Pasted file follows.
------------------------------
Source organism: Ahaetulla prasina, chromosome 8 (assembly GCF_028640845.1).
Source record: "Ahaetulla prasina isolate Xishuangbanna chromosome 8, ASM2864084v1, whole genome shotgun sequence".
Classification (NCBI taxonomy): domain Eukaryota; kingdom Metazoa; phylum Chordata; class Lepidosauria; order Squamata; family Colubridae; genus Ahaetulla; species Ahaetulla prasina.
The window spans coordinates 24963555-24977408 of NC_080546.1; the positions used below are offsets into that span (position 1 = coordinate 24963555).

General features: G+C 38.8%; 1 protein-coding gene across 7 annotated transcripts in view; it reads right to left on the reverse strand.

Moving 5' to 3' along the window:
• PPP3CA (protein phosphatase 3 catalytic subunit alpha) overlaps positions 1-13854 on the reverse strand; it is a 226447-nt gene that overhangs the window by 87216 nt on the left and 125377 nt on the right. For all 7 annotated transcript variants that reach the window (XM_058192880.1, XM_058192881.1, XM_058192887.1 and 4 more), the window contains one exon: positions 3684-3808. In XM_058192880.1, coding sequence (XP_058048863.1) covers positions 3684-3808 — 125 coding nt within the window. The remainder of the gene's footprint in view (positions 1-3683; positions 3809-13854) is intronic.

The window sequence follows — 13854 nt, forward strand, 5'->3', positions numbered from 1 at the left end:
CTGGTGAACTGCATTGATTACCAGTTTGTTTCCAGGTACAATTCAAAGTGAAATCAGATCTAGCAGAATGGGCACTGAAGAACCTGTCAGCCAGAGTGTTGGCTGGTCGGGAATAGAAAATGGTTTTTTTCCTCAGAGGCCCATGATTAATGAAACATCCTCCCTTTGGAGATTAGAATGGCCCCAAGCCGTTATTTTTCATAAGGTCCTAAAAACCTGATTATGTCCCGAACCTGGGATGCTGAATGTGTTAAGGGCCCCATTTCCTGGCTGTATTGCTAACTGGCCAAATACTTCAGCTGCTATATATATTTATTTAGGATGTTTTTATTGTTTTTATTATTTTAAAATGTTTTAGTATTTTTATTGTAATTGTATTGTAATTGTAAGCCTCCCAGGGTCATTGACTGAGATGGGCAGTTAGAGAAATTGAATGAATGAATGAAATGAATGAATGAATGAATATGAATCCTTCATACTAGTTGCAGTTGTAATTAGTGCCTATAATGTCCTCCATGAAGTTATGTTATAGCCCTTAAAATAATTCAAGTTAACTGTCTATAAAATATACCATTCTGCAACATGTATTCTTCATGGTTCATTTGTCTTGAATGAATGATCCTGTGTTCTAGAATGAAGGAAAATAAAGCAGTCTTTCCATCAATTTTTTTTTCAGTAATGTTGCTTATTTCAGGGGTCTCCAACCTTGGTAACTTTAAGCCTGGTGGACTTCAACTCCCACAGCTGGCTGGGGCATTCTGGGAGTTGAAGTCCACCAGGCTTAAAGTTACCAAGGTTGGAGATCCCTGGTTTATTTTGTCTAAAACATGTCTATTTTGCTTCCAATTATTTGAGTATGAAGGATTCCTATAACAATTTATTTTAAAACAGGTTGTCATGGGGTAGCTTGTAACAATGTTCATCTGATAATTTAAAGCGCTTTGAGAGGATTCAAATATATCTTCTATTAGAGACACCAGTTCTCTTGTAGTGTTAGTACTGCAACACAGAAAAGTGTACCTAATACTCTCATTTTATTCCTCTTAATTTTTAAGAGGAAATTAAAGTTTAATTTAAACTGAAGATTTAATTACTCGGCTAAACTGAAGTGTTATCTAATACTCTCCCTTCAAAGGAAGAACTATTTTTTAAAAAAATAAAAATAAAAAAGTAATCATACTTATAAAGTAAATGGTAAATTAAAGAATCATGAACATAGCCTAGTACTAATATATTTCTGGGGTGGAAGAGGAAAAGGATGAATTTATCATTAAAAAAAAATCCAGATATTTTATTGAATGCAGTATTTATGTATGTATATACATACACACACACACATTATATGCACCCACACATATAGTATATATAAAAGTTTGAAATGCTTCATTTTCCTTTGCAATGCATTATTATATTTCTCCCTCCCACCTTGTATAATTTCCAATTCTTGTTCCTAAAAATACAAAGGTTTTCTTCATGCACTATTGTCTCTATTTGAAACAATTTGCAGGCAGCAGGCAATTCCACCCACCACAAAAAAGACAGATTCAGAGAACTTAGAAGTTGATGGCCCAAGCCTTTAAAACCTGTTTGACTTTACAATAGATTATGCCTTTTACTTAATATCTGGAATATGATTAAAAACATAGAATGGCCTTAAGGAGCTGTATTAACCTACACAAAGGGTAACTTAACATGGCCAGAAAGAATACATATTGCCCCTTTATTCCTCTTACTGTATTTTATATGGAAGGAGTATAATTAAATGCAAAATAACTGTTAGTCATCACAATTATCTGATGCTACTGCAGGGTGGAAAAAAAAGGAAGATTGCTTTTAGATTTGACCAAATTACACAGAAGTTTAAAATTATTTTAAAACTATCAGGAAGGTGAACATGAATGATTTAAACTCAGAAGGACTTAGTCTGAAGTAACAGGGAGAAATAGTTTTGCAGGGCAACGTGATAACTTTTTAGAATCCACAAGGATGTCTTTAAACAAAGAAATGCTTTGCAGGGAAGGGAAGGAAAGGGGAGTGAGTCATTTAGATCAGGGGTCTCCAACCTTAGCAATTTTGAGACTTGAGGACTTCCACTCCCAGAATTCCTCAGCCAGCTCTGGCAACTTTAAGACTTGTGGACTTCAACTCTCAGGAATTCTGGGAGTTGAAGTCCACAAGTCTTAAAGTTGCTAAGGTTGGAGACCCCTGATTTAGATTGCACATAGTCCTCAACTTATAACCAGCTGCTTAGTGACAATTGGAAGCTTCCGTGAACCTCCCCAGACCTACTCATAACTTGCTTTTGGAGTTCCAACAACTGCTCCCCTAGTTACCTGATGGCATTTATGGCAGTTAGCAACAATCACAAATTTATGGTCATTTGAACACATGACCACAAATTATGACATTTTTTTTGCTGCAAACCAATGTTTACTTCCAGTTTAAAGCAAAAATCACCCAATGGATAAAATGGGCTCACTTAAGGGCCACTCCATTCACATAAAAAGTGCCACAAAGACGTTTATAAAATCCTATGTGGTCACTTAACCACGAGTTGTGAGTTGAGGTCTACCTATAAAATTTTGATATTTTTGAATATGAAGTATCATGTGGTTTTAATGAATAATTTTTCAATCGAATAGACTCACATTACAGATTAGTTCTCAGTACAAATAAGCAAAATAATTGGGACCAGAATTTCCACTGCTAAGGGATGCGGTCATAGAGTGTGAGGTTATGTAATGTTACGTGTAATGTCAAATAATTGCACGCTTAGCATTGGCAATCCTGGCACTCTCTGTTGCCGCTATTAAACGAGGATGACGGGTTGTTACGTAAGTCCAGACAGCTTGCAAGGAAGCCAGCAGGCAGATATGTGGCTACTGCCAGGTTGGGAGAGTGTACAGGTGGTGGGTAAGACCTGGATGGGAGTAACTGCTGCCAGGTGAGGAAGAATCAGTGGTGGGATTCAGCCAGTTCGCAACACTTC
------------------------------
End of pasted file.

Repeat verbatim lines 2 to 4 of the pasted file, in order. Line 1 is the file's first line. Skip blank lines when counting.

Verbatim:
Source record: "Ahaetulla prasina isolate Xishuangbanna chromosome 8, ASM2864084v1, whole genome shotgun sequence".
Classification (NCBI taxonomy): domain Eukaryota; kingdom Metazoa; phylum Chordata; class Lepidosauria; order Squamata; family Colubridae; genus Ahaetulla; species Ahaetulla prasina.
The window spans coordinates 24963555-24977408 of NC_080546.1; the positions used below are offsets into that span (position 1 = coordinate 24963555).